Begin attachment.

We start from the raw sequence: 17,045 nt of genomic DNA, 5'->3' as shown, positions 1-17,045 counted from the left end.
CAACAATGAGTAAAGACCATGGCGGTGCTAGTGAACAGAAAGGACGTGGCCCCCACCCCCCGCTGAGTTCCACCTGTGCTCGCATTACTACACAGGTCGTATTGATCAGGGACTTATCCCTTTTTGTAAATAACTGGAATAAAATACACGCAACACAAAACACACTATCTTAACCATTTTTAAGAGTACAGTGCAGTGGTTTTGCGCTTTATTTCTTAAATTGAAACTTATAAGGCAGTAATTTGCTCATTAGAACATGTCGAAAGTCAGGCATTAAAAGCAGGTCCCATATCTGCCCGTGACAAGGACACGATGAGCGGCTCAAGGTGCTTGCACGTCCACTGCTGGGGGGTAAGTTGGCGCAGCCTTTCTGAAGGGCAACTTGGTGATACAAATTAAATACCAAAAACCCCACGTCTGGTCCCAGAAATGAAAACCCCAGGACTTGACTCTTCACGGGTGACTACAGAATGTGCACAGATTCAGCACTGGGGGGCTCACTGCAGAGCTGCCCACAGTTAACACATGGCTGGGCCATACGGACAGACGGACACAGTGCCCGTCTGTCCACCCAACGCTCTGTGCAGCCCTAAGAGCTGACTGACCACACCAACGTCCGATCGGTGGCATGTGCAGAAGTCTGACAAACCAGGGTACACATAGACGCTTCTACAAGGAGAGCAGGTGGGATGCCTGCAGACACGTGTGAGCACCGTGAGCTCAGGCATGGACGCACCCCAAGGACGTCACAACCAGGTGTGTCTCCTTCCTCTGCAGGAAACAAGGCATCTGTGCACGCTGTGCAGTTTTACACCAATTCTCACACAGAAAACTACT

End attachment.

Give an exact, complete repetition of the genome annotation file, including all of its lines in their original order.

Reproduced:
We start from the raw sequence: 17,045 nt of genomic DNA, 5'->3' as shown, positions 1-17,045 counted from the left end.
CAACAATGAGTAAAGACCATGGCGGTGCTAGTGAACAGAAAGGACGTGGCCCCCACCCCCCGCTGAGTTCCACCTGTGCTCGCATTACTACACAGGTCGTATTGATCAGGGACTTATCCCTTTTTGTAAATAACTGGAATAAAATACACGCAACACAAAACACACTATCTTAACCATTTTTAAGAGTACAGTGCAGTGGTTTTGCGCTTTATTTCTTAAATTGAAACTTATAAGGCAGTAATTTGCTCATTAGAACATGTCGAAAGTCAGGCATTAAAAGCAGGTCCCATATCTGCCCGTGACAAGGACACGATGAGCGGCTCAAGGTGCTTGCACGTCCACTGCTGGGGGGTAAGTTGGCGCAGCCTTTCTGAAGGGCAACTTGGTGATACAAATTAAATACCAAAAACCCCACGTCTGGTCCCAGAAATGAAAACCCCAGGACTTGACTCTTCACGGGTGACTACAGAATGTGCACAGATTCAGCACTGGGGGGCTCACTGCAGAGCTGCCCACAGTTAACACATGGCTGGGCCATACGGACAGACGGACACAGTGCCCGTCTGTCCACCCAACGCTCTGTGCAGCCCTAAGAGCTGACTGACCACACCAACGTCCGATCGGTGGCATGTGCAGAAGTCTGACAAACCAGGGTACACATAGACGCTTCTACAAGGAGAGCAGGTGGGATGCCTGCAGACACGTGTGAGCACCGTGAGCTCAGGCATGGACGCACCCCAAGGACGTCACAACCAGGTGTGTCTCCTTCCTCTGCAGGAAACAAGGCATCTGTGCACGCTGTGCAGTTTTACACCAATTCTCACACAGAAAACTACT